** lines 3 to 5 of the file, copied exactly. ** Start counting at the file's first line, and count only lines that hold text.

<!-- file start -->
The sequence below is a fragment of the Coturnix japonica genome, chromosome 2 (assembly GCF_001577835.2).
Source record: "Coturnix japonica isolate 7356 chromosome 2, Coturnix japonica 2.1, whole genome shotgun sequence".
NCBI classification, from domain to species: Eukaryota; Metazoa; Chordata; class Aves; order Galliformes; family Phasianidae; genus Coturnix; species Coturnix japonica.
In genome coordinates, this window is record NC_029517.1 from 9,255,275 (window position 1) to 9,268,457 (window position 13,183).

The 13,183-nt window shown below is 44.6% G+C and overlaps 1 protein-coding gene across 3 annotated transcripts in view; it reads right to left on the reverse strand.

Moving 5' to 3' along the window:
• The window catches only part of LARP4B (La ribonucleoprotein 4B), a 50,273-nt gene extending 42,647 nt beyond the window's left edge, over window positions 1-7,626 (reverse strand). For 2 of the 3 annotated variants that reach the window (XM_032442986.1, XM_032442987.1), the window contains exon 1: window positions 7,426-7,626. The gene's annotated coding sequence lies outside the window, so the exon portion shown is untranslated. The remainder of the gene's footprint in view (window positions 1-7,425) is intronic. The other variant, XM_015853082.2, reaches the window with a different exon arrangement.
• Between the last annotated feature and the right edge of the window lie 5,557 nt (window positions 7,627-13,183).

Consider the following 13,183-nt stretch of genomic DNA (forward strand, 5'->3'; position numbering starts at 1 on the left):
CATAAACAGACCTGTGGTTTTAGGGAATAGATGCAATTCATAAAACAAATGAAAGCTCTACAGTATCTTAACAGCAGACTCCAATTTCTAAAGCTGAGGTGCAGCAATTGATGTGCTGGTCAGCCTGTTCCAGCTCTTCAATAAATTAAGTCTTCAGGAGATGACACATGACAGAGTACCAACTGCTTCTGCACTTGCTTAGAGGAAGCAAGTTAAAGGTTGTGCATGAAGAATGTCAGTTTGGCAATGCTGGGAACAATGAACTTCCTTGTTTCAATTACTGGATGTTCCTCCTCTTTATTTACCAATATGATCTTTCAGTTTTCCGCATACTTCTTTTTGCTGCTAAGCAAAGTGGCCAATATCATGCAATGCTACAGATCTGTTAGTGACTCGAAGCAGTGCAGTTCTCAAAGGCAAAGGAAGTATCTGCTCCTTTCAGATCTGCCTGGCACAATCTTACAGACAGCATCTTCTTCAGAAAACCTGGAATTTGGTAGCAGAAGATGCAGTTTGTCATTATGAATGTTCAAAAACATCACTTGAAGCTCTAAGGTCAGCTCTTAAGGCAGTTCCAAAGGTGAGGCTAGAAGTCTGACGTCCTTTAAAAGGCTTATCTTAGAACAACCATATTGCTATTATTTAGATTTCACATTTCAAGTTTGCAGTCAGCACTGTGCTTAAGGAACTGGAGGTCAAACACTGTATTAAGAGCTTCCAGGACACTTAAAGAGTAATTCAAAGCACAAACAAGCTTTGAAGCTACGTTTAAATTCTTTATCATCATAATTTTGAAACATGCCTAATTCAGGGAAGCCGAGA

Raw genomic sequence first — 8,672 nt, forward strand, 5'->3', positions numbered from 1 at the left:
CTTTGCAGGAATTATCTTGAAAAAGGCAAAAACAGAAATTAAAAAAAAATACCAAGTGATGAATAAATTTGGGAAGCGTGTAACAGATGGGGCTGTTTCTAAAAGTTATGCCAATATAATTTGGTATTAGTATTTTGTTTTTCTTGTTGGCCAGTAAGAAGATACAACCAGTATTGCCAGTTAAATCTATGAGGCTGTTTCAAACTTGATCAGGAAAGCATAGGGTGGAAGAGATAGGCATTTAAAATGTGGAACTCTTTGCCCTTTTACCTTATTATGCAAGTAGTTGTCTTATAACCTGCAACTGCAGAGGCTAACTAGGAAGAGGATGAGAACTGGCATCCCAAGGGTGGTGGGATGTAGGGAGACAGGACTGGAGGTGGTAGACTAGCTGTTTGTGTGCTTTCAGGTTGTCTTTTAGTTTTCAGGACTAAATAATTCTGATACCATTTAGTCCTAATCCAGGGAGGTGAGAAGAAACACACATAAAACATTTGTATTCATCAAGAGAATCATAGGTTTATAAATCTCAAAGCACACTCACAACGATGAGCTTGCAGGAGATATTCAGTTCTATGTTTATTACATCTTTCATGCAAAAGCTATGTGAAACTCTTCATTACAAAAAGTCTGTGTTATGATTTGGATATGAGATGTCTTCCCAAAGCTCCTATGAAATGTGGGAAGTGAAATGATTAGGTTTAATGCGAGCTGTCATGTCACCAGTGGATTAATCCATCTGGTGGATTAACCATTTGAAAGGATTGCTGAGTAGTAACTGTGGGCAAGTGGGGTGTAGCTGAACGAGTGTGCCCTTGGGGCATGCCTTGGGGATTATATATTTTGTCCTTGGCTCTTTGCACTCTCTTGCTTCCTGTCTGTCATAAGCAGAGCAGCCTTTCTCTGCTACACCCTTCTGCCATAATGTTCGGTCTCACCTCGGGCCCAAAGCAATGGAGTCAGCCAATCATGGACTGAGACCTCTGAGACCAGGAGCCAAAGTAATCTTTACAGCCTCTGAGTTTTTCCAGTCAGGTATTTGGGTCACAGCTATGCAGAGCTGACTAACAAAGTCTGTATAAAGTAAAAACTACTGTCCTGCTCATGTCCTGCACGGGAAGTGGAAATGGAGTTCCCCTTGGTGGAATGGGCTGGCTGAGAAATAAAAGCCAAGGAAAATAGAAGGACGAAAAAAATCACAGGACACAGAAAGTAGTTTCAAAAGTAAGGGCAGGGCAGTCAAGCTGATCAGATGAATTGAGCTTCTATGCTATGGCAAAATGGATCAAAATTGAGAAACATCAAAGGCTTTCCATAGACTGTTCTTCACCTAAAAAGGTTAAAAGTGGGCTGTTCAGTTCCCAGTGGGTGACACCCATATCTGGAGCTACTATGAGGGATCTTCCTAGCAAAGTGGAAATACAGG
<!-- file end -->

NCBI classification, from domain to species: Eukaryota; Metazoa; Chordata; class Aves; order Galliformes; family Phasianidae; genus Coturnix; species Coturnix japonica.
In genome coordinates, this window is record NC_029517.1 from 9,255,275 (window position 1) to 9,268,457 (window position 13,183).

The 13,183-nt window shown below is 44.6% G+C and overlaps 1 protein-coding gene across 3 annotated transcripts in view; it reads right to left on the reverse strand.